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    A close reading of an infamous poem on grief: Anne Sexton’s “The Truth the Dead Know.”

    Snigdha Koirala

    November 9, 2021, 9:59am

    If you peruse poetry Twitter on the 1st of June, you will undoubtedly come across a slew of poets quoting an infamous line from Anne Sexton’s “The Truth the Dead Know“: “It is June. I am tired of being brave.”  It’s one of the few lines from one of the few poems, in my opinion, whose ubiquity is very much justified. So in honor of what would have been Sexton’s 93rd birthday, I’d like to spend some time talking about it.

    Written after both her parents’ death, the poem has long been hailed as a poignant, resounding exploration of grief. But what has kept me coming back again and again to it is a weighty kind of silence—a refusal—that moves throughout. Her long lyrical lines are followed by short, blunt statements:

        Gone, I say and walk from church,

        refusing the stiff procession to the grave,

        letting the dead ride alone in the hearse.

        It is June. I am tired of being brave.

    We expect to be carried forward by these early lines of grief, and ushered toward an emotional crescendo—a catharsis of sorts. But instead what we find is a refusal; in the face of loss, Sexton just doesn’t want to. She says no to, and turns away from, not just bravery, but our expectation of how we think her lines will read. It makes me wonder: to what are we entitled when we read a poet’s work—especially a poet like Sexton, long hailed as one of the foremothers of female confessional poetry? And if we expect more than what she gives us, why might that be?

    As we move through the poem, a recurring hardness, a blue sort of austerity, appears. The “sea swings in like an iron gate” and “the wind falls in like stones.” The only soft thing is touch—its softness so compelling that when Sexton and “[her] darling” touch, “[they] enter touch entirely.” The poem that turns away here becomes a poem that turns inward, toward the touch. The touch is the space where the speaker can be, in a way she refuses to both in the poem and the (funeral) spaces she writes about. It is, after all, the thing “men kill for, or for much as.”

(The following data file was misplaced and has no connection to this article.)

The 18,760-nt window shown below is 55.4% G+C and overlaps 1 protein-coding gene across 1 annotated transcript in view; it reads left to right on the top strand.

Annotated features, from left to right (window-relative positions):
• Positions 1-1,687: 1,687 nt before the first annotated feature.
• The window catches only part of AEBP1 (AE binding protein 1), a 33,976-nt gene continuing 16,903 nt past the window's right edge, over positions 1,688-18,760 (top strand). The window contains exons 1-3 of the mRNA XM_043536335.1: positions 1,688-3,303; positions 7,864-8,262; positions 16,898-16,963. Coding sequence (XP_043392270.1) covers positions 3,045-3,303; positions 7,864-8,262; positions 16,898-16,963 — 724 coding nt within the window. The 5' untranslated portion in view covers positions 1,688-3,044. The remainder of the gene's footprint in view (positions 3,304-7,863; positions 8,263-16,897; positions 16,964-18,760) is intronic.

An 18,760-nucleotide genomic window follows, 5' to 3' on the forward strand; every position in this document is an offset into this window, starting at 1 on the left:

Once we get to the final stanza of the poem, we find another sort of refusal—this time, from the dead. They “refuse/ to be blessed.” Indeed, their coffins “are more like stone/ than the sea would be if it stopped.” And the austerity in their refusal is unlike the austerity we find among the “stiff procession.” They “lie in their stone boats” not simply because they have died, but because they too refuse—that hardness is still central. If Sexton is pointing us to a truth that the dead know, then maybe this is it: a restraint, the blueness in it all. Because they, like her, seem to know that what must be said is at times the thing that cannot be said—at least not in the language available to us. So they, like Sexton, mark it with their silence and refusal.

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